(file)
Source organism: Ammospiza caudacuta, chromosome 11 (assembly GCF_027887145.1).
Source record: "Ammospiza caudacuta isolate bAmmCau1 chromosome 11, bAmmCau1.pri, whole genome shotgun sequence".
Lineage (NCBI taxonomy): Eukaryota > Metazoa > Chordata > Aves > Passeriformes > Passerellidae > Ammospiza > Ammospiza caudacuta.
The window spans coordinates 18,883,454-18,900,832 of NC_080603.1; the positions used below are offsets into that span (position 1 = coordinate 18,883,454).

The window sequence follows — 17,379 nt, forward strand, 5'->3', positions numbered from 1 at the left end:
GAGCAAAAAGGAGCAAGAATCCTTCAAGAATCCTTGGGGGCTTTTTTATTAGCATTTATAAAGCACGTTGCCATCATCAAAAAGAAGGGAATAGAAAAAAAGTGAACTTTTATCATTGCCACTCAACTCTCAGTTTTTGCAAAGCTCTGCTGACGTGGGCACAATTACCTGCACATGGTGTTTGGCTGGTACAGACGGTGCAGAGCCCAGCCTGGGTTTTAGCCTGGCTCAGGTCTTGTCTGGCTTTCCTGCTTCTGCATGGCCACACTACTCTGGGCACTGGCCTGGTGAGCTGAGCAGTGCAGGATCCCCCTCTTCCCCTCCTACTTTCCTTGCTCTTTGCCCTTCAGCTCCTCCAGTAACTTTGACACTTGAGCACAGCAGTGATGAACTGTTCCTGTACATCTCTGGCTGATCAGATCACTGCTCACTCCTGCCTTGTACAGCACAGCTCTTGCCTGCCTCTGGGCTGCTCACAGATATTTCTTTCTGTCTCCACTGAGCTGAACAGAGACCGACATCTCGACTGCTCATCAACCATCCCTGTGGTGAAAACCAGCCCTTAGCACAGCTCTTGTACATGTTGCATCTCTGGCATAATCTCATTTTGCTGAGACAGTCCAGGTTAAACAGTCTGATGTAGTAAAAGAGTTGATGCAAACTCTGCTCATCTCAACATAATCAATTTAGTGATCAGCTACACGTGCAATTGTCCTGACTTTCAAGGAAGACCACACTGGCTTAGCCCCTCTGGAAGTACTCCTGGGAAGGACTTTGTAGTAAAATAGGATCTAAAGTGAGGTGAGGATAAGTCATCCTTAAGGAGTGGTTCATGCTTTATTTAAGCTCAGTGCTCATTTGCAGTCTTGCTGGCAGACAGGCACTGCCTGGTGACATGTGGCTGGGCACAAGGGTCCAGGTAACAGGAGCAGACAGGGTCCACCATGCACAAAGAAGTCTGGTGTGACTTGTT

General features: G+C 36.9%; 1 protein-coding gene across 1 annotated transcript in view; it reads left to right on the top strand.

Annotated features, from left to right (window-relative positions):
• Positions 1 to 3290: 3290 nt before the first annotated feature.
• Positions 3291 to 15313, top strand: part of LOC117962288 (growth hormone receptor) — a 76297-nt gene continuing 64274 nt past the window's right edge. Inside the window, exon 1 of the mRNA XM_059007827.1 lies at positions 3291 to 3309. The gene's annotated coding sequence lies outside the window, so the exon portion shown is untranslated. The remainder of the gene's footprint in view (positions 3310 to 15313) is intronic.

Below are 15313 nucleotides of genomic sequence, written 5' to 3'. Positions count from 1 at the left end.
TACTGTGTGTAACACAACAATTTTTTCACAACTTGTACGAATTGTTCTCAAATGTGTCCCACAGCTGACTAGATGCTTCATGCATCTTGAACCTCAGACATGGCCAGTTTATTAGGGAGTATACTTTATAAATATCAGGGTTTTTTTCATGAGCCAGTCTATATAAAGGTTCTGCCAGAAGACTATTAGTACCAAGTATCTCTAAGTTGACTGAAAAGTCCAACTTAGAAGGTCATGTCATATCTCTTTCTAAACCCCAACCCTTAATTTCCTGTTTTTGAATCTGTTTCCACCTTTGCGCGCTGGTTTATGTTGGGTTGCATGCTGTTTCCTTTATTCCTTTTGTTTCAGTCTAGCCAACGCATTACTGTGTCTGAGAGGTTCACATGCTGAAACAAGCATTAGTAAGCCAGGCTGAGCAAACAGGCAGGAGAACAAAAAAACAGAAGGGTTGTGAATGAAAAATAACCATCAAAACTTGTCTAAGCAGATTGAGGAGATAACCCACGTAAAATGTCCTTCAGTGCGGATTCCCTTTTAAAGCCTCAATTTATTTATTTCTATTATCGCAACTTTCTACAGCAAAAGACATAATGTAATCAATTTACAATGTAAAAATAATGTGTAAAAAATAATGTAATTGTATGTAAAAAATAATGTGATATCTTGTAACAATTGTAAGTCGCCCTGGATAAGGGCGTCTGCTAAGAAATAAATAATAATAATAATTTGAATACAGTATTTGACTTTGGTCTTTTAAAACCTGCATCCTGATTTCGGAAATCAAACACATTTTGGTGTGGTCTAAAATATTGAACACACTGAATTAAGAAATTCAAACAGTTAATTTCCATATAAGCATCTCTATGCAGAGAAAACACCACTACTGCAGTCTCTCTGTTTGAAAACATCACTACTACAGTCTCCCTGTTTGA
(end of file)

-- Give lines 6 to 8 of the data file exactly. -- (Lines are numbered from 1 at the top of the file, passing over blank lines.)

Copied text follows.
GAGCAAAAAGGAGCAAGAATCCTTCAAGAATCCTTGGGGGCTTTTTTATTAGCATTTATAAAGCACGTTGCCATCATCAAAAAGAAGGGAATAGAAAAAAAGTGAACTTTTATCATTGCCACTCAACTCTCAGTTTTTGCAAAGCTCTGCTGACGTGGGCACAATTACCTGCACATGGTGTTTGGCTGGTACAGACGGTGCAGAGCCCAGCCTGGGTTTTAGCCTGGCTCAGGTCTTGTCTGGCTTTCCTGCTTCTGCATGGCCACACTACTCTGGGCACTGGCCTGGTGAGCTGAGCAGTGCAGGATCCCCCTCTTCCCCTCCTACTTTCCTTGCTCTTTGCCCTTCAGCTCCTCCAGTAACTTTGACACTTGAGCACAGCAGTGATGAACTGTTCCTGTACATCTCTGGCTGATCAGATCACTGCTCACTCCTGCCTTGTACAGCACAGCTCTTGCCTGCCTCTGGGCTGCTCACAGATATTTCTTTCTGTCTCCACTGAGCTGAACAGAGACCGACATCTCGACTGCTCATCAACCATCCCTGTGGTGAAAACCAGCCCTTAGCACAGCTCTTGTACATGTTGCATCTCTGGCATAATCTCATTTTGCTGAGACAGTCCAGGTTAAACAGTCTGATGTAGTAAAAGAGTTGATGCAAACTCTGCTCATCTCAACATAATCAATTTAGTGATCAGCTACACGTGCAATTGTCCTGACTTTCAAGGAAGACCACACTGGCTTAGCCCCTCTGGAAGTACTCCTGGGAAGGACTTTGTAGTAAAATAGGATCTAAAGTGAGGTGAGGATAAGTCATCCTTAAGGAGTGGTTCATGCTTTATTTAAGCTCAGTGCTCATTTGCAGTCTTGCTGGCAGACAGGCACTGCCTGGTGACATGTGGCTGGGCACAAGGGTCCAGGTAACAGGAGCAGACAGGGTCCACCATGCACAAAGAAGTCTGGTGTGACTTGTT

General features: G+C 36.9%; 1 protein-coding gene across 1 annotated transcript in view; it reads left to right on the top strand.

Annotated features, from left to right (window-relative positions):